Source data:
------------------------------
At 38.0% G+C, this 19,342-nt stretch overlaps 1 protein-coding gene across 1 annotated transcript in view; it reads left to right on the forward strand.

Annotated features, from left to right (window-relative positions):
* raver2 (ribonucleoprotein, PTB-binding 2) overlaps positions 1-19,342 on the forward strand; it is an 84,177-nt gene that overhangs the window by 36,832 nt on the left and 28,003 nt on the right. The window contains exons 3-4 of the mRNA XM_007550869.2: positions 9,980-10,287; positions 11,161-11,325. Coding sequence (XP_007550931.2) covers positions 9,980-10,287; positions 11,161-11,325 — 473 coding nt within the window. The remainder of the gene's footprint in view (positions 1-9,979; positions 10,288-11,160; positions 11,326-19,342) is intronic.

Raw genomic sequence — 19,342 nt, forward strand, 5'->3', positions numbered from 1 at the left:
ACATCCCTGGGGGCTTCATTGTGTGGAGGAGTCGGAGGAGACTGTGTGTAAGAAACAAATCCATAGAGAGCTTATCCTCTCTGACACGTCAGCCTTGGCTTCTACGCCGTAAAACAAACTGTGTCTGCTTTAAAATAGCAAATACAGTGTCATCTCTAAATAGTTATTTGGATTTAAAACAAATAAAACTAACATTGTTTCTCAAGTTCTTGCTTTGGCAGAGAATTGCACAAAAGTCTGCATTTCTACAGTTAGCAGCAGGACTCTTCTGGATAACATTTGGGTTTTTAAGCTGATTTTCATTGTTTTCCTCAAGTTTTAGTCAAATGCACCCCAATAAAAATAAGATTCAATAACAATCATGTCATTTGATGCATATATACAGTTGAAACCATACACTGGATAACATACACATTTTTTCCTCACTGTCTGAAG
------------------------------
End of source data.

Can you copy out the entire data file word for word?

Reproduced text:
At 38.0% G+C, this 19,342-nt stretch overlaps 1 protein-coding gene across 1 annotated transcript in view; it reads left to right on the forward strand.

Annotated features, from left to right (window-relative positions):
* raver2 (ribonucleoprotein, PTB-binding 2) overlaps positions 1-19,342 on the forward strand; it is an 84,177-nt gene that overhangs the window by 36,832 nt on the left and 28,003 nt on the right. The window contains exons 3-4 of the mRNA XM_007550869.2: positions 9,980-10,287; positions 11,161-11,325. Coding sequence (XP_007550931.2) covers positions 9,980-10,287; positions 11,161-11,325 — 473 coding nt within the window. The remainder of the gene's footprint in view (positions 1-9,979; positions 10,288-11,160; positions 11,326-19,342) is intronic.

Raw genomic sequence — 19,342 nt, forward strand, 5'->3', positions numbered from 1 at the left:
ACATCCCTGGGGGCTTCATTGTGTGGAGGAGTCGGAGGAGACTGTGTGTAAGAAACAAATCCATAGAGAGCTTATCCTCTCTGACACGTCAGCCTTGGCTTCTACGCCGTAAAACAAACTGTGTCTGCTTTAAAATAGCAAATACAGTGTCATCTCTAAATAGTTATTTGGATTTAAAACAAATAAAACTAACATTGTTTCTCAAGTTCTTGCTTTGGCAGAGAATTGCACAAAAGTCTGCATTTCTACAGTTAGCAGCAGGACTCTTCTGGATAACATTTGGGTTTTTAAGCTGATTTTCATTGTTTTCCTCAAGTTTTAGTCAAATGCACCCCAATAAAAATAAGATTCAATAACAATCATGTCATTTGATGCATATATACAGTTGAAACCATACACTGGATAACATACACATTTTTTCCTCACTGTCTGAAG